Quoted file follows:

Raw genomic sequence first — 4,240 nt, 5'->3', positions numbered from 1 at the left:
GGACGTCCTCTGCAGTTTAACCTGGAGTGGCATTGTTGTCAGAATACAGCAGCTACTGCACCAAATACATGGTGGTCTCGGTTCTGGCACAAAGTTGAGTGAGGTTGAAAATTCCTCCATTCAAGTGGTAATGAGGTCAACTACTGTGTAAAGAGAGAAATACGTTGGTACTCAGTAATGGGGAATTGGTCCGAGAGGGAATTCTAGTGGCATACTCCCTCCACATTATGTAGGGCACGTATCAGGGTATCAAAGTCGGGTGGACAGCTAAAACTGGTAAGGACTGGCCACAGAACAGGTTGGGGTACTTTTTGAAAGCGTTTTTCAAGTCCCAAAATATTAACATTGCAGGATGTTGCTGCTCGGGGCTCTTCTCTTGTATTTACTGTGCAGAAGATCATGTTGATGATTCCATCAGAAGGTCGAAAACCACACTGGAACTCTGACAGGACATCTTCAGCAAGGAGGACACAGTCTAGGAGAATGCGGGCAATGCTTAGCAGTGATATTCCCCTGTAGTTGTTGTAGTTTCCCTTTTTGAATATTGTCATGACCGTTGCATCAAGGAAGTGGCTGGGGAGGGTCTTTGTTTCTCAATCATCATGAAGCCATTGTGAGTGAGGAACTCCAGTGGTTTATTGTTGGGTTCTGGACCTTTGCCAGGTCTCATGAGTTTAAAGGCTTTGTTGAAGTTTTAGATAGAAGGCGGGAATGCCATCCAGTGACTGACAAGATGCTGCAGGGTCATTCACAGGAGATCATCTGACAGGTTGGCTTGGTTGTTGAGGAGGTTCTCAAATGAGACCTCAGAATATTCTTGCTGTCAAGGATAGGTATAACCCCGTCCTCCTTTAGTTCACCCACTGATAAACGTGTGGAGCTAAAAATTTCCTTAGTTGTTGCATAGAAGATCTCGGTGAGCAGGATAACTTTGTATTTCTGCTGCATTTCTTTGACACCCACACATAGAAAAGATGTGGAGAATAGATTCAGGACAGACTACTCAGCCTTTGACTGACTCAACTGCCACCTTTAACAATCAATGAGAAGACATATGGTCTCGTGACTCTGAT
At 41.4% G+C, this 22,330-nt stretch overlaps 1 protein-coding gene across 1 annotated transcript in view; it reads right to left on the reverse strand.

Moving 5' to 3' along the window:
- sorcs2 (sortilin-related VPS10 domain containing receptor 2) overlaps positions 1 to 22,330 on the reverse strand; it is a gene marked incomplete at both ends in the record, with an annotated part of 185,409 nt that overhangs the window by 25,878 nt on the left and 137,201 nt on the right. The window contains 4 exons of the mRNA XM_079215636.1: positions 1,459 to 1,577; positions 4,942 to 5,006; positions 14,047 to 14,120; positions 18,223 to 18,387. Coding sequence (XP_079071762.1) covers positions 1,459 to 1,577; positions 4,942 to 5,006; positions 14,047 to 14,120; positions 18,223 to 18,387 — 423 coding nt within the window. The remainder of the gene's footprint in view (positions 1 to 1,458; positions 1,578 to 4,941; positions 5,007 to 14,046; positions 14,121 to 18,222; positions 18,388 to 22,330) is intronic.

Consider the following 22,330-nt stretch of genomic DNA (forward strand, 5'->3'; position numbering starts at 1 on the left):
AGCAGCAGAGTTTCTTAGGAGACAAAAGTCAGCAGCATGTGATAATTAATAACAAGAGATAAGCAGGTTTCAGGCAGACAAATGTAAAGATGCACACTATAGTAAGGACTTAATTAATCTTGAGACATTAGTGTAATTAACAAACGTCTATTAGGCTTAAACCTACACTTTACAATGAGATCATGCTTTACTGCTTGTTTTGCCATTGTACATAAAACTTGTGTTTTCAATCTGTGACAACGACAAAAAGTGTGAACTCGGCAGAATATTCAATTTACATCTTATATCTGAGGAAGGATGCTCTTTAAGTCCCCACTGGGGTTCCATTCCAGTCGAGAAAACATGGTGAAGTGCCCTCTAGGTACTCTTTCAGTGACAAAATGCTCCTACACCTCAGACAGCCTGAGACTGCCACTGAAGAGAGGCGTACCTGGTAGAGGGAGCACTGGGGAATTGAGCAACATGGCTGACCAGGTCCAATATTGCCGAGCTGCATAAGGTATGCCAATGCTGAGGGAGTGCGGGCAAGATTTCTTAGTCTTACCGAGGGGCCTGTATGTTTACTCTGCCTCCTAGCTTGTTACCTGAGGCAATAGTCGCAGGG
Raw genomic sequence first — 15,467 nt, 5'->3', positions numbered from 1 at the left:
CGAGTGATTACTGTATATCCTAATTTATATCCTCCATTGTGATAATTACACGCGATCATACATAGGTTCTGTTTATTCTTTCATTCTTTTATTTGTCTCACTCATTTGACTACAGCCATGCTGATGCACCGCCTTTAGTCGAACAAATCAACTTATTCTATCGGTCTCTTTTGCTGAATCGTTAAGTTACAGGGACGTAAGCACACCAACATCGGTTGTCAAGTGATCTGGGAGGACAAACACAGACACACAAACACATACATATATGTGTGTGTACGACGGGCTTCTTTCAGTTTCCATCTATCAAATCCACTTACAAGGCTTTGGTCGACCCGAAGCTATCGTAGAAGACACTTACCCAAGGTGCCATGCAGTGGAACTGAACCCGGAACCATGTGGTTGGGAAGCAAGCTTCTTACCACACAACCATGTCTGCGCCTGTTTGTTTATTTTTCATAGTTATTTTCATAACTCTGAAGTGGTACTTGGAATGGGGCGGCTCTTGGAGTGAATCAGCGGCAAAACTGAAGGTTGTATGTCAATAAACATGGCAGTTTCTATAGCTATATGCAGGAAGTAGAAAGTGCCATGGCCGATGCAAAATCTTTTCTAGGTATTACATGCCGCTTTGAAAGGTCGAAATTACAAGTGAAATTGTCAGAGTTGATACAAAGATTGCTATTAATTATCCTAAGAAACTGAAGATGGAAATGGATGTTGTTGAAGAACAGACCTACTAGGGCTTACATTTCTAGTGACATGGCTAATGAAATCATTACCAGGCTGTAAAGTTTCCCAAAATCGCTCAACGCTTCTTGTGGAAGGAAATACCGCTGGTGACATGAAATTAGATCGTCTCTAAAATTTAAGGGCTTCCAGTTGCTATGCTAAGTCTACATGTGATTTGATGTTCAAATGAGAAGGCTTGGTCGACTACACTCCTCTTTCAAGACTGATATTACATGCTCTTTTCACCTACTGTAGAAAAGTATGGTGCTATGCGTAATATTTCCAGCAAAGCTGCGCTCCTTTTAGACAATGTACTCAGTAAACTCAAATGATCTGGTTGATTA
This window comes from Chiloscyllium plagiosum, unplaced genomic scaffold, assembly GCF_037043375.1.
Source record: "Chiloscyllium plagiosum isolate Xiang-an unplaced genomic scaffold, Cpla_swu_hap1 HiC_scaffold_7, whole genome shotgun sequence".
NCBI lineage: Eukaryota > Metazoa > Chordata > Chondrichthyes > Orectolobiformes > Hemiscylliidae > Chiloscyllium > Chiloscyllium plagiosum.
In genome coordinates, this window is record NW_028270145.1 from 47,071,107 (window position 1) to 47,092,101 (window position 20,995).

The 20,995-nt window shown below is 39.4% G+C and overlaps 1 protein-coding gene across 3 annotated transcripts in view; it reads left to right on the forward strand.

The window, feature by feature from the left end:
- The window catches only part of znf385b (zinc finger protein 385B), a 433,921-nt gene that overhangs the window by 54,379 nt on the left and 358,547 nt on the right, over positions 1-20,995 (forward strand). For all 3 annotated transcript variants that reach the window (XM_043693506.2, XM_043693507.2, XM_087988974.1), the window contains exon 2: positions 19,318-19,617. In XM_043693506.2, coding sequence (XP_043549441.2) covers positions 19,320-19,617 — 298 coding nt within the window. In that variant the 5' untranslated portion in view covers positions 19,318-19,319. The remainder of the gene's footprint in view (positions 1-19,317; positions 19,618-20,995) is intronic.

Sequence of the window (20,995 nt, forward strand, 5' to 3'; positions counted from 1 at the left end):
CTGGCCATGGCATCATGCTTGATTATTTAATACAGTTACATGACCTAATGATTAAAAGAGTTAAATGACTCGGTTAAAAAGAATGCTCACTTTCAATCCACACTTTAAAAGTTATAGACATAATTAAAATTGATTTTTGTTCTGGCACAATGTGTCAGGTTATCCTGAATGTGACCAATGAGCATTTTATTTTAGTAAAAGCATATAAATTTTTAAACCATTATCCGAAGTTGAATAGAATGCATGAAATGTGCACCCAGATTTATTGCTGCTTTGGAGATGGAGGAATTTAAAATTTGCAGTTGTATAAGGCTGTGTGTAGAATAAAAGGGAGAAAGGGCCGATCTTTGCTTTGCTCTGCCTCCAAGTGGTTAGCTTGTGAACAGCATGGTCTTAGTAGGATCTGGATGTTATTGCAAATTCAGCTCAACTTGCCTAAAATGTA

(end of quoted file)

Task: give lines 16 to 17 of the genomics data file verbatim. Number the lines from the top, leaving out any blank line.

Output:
- The window catches only part of znf385b (zinc finger protein 385B), a 433,921-nt gene that overhangs the window by 54,379 nt on the left and 358,547 nt on the right, over positions 1-20,995 (forward strand). For all 3 annotated transcript variants that reach the window (XM_043693506.2, XM_043693507.2, XM_087988974.1), the window contains exon 2: positions 19,318-19,617. In XM_043693506.2, coding sequence (XP_043549441.2) covers positions 19,320-19,617 — 298 coding nt within the window. In that variant the 5' untranslated portion in view covers positions 19,318-19,319. The remainder of the gene's footprint in view (positions 1-19,317; positions 19,618-20,995) is intronic.

Sequence of the window (20,995 nt, forward strand, 5' to 3'; positions counted from 1 at the left end):